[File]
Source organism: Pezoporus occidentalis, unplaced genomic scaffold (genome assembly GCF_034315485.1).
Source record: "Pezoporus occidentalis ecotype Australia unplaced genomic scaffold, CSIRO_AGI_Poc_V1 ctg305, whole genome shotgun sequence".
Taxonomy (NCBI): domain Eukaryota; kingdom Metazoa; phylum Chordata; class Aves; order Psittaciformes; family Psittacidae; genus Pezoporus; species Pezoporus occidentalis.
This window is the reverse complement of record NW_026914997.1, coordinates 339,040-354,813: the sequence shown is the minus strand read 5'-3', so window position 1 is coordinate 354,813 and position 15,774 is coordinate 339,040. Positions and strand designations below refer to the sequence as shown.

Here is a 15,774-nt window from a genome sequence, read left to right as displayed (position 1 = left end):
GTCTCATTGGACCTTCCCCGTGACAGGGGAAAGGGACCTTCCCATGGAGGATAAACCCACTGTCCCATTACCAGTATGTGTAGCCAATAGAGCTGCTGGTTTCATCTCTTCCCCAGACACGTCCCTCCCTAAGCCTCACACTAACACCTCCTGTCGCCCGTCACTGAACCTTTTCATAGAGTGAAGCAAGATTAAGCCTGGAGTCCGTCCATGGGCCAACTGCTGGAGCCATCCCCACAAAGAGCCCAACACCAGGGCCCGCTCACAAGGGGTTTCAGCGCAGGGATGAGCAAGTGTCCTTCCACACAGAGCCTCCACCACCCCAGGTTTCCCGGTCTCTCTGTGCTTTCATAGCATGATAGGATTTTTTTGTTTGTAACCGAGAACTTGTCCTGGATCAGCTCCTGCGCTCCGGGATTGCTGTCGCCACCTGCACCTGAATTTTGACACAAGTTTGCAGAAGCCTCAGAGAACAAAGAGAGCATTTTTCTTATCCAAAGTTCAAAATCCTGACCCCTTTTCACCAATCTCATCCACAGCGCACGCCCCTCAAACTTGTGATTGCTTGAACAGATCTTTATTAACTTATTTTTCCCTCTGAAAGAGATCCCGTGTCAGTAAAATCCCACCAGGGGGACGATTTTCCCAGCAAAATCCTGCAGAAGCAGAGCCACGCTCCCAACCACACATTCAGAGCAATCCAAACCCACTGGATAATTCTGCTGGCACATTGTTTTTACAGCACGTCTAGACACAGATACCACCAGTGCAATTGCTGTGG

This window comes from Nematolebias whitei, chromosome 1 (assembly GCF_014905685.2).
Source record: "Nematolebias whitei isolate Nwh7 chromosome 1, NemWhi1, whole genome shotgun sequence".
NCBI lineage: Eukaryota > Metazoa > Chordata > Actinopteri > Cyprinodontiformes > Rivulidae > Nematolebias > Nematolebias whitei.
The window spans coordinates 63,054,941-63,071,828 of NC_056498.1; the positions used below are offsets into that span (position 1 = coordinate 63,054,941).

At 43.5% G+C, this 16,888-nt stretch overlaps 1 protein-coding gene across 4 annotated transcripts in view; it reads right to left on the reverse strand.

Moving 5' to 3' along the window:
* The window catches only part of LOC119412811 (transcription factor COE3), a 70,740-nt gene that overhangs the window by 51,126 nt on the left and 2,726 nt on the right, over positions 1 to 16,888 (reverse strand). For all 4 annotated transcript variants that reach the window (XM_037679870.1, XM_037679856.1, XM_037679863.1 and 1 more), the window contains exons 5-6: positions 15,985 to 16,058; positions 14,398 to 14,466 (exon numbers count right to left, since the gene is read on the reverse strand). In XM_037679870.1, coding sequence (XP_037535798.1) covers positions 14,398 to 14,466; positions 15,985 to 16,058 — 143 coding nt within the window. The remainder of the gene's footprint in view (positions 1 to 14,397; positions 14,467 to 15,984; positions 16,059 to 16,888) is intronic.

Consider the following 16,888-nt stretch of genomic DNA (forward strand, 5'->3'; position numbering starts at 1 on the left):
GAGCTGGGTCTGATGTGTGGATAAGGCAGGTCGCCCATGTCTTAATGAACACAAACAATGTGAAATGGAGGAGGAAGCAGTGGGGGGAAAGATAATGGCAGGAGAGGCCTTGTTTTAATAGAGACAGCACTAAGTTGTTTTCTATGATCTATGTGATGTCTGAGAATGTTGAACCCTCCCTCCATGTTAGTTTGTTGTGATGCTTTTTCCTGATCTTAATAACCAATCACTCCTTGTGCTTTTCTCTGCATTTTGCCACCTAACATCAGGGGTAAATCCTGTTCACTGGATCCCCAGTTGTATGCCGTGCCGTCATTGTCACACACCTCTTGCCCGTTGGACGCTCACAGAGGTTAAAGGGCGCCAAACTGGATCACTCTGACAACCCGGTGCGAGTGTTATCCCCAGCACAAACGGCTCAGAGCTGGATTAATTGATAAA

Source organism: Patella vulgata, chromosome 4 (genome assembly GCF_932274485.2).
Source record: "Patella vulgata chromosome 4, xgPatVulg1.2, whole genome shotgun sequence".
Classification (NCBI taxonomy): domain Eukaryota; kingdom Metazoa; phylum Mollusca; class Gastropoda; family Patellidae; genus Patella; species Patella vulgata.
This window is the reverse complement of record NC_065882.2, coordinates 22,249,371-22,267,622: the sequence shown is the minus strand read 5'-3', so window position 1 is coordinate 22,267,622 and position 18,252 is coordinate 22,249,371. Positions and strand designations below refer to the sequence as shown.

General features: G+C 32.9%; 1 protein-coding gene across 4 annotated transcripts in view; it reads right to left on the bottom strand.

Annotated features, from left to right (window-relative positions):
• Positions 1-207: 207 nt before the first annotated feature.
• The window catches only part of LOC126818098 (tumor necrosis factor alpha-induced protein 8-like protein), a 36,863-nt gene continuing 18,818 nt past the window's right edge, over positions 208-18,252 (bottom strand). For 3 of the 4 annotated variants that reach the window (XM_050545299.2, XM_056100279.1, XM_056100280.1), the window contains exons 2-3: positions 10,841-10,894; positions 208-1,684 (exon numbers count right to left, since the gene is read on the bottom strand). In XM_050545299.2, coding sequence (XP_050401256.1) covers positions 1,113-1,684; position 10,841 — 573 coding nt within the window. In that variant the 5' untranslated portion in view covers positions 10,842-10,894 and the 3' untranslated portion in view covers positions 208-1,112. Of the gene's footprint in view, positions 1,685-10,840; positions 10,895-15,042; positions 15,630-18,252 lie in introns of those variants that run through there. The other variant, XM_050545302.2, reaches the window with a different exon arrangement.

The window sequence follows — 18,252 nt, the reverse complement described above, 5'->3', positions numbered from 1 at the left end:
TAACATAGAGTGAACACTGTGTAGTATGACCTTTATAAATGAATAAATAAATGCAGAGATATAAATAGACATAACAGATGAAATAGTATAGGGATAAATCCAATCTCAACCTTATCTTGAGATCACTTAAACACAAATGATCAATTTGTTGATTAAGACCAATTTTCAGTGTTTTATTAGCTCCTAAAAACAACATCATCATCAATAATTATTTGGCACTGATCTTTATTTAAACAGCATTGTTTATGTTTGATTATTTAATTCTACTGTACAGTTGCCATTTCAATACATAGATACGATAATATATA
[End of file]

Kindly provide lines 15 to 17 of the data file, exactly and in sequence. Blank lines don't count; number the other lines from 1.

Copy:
GAGCTGGGTCTGATGTGTGGATAAGGCAGGTCGCCCATGTCTTAATGAACACAAACAATGTGAAATGGAGGAGGAAGCAGTGGGGGGAAAGATAATGGCAGGAGAGGCCTTGTTTTAATAGAGACAGCACTAAGTTGTTTTCTATGATCTATGTGATGTCTGAGAATGTTGAACCCTCCCTCCATGTTAGTTTGTTGTGATGCTTTTTCCTGATCTTAATAACCAATCACTCCTTGTGCTTTTCTCTGCATTTTGCCACCTAACATCAGGGGTAAATCCTGTTCACTGGATCCCCAGTTGTATGCCGTGCCGTCATTGTCACACACCTCTTGCCCGTTGGACGCTCACAGAGGTTAAAGGGCGCCAAACTGGATCACTCTGACAACCCGGTGCGAGTGTTATCCCCAGCACAAACGGCTCAGAGCTGGATTAATTGATAAA

Source organism: Patella vulgata, chromosome 4 (genome assembly GCF_932274485.2).
Source record: "Patella vulgata chromosome 4, xgPatVulg1.2, whole genome shotgun sequence".